Release Date: October 28, 2008
For release at 5:00 p.m. EDT
Today, the Federal Reserve and the Reserve Bank of New Zealand are announcing the establishment of a temporary reciprocal currency arrangement (swap line) to address ongoing, elevated pressures in U.S. dollar short-term funding markets. This facility, like those already established with other central banks, is designed to help improve liquidity conditions in global financial markets.
Federal Reserve Actions
The Federal Open Market Committee has authorized the establishment of a new swap facility with the Reserve Bank of New Zealand that will support the provision of U.S. dollar liquidity in amounts of up to $15 billion. This reciprocal currency arrangement has been authorized through April 30, 2009.
The FOMC previously authorized temporary reciprocal currency arrangements with nine other central banks: the Reserve Bank of Australia, the Bank of Canada, Danmarks Nationalbank, the Bank of England, the European Central Bank, the Bank of Japan, the Norges Bank, the Sveriges Riksbank, and the Swiss National Bank.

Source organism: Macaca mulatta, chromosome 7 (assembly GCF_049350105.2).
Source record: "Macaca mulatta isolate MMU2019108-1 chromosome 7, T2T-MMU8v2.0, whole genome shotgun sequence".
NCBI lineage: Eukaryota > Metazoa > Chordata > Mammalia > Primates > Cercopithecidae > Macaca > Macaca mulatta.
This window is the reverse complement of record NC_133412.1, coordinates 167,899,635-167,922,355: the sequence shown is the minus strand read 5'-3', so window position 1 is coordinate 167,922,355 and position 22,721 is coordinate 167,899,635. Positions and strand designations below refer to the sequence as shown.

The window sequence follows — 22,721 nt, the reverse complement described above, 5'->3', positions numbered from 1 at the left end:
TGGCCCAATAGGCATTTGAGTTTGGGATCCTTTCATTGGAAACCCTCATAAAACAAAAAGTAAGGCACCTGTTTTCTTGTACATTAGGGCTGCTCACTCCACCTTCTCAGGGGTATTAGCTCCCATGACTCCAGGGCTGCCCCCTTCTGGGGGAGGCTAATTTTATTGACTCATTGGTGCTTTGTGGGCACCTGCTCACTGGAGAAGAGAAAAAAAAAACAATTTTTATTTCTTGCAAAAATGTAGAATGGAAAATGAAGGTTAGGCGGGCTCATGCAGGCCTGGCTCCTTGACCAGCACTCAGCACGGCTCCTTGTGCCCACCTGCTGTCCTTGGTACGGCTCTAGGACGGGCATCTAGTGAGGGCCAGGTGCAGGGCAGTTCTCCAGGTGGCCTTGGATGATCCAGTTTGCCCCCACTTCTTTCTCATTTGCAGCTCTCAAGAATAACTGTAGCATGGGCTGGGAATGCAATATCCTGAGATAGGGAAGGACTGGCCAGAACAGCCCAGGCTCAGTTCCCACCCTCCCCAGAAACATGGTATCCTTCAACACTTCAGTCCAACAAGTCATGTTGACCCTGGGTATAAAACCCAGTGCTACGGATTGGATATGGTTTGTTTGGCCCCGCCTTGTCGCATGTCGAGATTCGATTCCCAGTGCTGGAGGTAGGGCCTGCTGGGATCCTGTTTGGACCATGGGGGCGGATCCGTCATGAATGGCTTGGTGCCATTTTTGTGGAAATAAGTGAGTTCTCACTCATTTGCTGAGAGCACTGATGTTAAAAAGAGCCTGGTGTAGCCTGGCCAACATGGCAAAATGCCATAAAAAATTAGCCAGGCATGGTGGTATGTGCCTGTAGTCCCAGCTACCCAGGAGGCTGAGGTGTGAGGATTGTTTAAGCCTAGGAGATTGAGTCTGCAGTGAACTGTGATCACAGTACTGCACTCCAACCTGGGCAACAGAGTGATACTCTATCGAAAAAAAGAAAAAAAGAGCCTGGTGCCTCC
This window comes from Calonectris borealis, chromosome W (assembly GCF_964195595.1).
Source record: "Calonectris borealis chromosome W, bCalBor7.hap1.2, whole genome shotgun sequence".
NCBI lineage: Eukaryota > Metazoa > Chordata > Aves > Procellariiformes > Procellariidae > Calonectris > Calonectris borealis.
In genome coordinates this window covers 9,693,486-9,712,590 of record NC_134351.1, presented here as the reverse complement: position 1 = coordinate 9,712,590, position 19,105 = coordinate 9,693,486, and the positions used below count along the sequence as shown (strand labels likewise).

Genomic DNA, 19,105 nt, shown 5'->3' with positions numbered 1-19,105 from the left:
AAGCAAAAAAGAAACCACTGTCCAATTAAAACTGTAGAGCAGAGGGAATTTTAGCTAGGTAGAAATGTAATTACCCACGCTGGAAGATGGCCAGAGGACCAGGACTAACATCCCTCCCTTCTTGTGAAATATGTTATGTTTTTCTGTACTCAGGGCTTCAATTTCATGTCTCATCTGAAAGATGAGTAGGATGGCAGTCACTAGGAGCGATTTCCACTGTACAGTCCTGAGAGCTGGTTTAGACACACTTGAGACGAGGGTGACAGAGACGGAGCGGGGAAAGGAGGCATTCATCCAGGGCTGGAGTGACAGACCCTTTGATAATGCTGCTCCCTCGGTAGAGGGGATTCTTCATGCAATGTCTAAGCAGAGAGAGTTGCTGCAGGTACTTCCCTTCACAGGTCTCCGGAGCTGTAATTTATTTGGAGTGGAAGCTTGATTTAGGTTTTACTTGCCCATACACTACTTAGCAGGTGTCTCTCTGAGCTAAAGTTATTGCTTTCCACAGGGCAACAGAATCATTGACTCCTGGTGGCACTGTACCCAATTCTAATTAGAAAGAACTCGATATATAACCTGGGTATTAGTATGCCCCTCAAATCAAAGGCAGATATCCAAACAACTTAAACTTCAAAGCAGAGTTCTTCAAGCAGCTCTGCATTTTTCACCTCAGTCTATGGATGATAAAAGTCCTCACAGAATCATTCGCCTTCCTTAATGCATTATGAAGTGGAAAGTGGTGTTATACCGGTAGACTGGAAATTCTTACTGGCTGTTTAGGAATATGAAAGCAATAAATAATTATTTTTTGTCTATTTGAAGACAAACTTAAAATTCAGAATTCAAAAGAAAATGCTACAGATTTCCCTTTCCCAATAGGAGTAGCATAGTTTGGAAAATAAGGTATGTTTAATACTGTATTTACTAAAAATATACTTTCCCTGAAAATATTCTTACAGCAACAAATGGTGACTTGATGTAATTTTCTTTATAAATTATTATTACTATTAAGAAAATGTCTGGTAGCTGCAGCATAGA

Information on Related Actions Being Taken by Other Central Banks
Information on the actions that will be taken by the Reserve Bank of New Zealand is available at the following website:
Related Federal Reserve Announcements
Coordinated measures with Bank of Canada, Bank of England, ECB, Bank of Japan, and Swiss National Bank
Arrangements with Reserve Bank of Australia, Danmarks Nationalbank, Norges Bank, and Sveriges Riksbank
Federal Reserve and other central banks announce operations to address funding pressures over quarter end
Federal Reserve and other central banks announce further coordinated actions to expand significantly the capacity to provide U.S. dollar liquidity
October 13, 2008
Federal Reserve and other central banks announce further measures to provide broad access to liquidity and funding to financial institutions
October 14, 2008
FOMC authorizes an increase in the size of its temporary reciprocal currency arrangement with the Bank of Japan